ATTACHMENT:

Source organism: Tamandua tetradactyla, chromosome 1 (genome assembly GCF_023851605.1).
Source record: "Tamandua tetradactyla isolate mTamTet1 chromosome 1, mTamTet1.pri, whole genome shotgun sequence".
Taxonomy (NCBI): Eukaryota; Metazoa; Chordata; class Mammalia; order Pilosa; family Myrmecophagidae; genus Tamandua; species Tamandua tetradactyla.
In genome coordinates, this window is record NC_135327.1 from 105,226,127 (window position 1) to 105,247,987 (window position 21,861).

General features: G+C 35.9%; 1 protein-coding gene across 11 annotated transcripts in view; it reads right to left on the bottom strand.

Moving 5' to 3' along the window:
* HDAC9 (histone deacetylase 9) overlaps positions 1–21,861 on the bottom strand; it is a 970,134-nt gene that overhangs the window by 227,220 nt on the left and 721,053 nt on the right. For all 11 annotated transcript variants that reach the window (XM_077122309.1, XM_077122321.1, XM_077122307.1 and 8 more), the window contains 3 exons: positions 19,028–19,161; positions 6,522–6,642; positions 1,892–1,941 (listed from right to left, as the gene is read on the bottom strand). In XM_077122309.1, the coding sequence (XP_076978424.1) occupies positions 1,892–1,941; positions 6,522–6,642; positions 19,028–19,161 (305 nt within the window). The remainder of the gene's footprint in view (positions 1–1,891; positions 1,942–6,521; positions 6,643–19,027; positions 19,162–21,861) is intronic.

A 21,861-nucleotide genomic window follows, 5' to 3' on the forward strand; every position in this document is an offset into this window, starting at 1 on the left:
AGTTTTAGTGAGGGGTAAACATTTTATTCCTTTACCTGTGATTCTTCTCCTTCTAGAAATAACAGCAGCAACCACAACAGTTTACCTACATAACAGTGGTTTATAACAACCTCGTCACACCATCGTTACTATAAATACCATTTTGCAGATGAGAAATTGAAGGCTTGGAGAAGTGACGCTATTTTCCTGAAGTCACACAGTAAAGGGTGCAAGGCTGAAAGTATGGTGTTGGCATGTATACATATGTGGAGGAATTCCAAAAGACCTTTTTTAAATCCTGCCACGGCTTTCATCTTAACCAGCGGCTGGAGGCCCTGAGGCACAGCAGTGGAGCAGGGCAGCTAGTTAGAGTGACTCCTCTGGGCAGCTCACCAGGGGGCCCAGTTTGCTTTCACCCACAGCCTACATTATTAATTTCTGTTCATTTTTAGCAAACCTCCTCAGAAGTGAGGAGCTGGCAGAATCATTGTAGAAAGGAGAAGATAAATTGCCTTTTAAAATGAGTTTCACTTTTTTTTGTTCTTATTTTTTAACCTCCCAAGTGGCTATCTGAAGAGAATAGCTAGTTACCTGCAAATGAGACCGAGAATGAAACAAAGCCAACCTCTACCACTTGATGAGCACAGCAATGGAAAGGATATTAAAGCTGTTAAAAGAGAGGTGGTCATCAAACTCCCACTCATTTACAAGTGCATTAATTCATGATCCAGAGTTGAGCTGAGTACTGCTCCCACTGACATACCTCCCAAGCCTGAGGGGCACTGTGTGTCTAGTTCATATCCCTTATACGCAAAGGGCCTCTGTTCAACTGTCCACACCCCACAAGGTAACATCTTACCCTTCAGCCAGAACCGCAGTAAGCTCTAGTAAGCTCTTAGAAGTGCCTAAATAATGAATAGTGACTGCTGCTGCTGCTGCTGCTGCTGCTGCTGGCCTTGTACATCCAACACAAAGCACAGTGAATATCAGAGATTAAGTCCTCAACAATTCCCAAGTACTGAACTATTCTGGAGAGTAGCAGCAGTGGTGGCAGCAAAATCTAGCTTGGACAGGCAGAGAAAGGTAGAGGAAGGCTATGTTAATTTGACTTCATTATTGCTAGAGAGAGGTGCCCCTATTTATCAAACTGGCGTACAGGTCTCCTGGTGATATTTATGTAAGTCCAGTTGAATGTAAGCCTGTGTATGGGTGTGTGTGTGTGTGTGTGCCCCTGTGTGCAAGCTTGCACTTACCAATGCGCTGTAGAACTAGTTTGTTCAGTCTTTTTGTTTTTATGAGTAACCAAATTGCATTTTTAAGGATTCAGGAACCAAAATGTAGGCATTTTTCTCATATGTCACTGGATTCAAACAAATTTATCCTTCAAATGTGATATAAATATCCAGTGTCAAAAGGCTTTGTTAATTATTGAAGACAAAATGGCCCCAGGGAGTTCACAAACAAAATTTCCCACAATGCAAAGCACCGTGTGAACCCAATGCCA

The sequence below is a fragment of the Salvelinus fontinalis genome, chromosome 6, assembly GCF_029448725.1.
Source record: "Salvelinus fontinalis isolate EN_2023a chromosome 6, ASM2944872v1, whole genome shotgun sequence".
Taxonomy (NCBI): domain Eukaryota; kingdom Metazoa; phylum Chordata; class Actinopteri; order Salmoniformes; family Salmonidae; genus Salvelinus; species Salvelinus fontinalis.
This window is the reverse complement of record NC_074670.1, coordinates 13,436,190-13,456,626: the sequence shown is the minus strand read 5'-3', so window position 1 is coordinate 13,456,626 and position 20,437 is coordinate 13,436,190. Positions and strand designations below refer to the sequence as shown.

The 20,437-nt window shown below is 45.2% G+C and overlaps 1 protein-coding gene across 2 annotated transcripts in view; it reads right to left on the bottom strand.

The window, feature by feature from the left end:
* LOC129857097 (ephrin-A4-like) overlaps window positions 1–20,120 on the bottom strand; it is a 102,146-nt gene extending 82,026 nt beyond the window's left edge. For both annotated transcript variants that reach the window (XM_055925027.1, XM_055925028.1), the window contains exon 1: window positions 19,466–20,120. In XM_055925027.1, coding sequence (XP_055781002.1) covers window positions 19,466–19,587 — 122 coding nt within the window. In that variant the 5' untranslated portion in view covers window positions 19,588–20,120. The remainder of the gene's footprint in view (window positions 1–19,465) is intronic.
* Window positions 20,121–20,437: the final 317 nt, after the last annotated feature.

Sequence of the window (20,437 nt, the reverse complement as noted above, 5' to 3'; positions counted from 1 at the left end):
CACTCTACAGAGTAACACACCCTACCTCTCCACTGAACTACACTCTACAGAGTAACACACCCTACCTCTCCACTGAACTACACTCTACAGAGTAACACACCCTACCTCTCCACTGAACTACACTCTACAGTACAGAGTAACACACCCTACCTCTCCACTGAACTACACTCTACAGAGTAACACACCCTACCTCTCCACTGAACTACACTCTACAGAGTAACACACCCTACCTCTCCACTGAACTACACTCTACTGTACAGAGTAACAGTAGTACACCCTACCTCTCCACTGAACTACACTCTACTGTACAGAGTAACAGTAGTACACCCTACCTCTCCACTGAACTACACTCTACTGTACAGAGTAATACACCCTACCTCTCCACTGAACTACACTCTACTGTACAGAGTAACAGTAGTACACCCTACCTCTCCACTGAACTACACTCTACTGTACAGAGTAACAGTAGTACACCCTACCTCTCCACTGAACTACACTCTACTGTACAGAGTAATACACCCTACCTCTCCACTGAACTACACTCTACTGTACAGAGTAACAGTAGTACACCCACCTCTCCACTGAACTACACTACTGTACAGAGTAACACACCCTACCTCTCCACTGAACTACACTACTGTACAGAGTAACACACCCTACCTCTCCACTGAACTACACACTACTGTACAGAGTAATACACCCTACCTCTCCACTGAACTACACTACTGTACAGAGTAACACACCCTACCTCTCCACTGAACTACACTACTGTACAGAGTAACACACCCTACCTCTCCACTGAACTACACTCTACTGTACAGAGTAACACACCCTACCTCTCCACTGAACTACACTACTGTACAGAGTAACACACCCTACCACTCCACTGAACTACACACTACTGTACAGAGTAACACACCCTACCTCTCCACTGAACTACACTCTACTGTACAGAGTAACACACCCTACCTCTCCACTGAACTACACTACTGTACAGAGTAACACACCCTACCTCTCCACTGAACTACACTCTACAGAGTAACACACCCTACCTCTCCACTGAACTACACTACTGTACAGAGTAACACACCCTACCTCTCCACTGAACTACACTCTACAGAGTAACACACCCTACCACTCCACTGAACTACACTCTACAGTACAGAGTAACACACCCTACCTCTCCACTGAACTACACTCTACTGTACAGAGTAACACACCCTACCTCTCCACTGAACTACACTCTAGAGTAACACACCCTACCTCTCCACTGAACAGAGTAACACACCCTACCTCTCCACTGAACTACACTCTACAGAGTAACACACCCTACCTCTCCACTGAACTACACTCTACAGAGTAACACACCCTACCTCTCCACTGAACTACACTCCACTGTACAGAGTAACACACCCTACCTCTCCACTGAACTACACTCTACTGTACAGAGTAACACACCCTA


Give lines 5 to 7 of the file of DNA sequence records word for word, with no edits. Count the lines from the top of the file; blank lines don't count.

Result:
General features: G+C 35.9%; 1 protein-coding gene across 11 annotated transcripts in view; it reads right to left on the bottom strand.

Moving 5' to 3' along the window:
* HDAC9 (histone deacetylase 9) overlaps positions 1–21,861 on the bottom strand; it is a 970,134-nt gene that overhangs the window by 227,220 nt on the left and 721,053 nt on the right. For all 11 annotated transcript variants that reach the window (XM_077122309.1, XM_077122321.1, XM_077122307.1 and 8 more), the window contains 3 exons: positions 19,028–19,161; positions 6,522–6,642; positions 1,892–1,941 (listed from right to left, as the gene is read on the bottom strand). In XM_077122309.1, the coding sequence (XP_076978424.1) occupies positions 1,892–1,941; positions 6,522–6,642; positions 19,028–19,161 (305 nt within the window). The remainder of the gene's footprint in view (positions 1–1,891; positions 1,942–6,521; positions 6,643–19,027; positions 19,162–21,861) is intronic.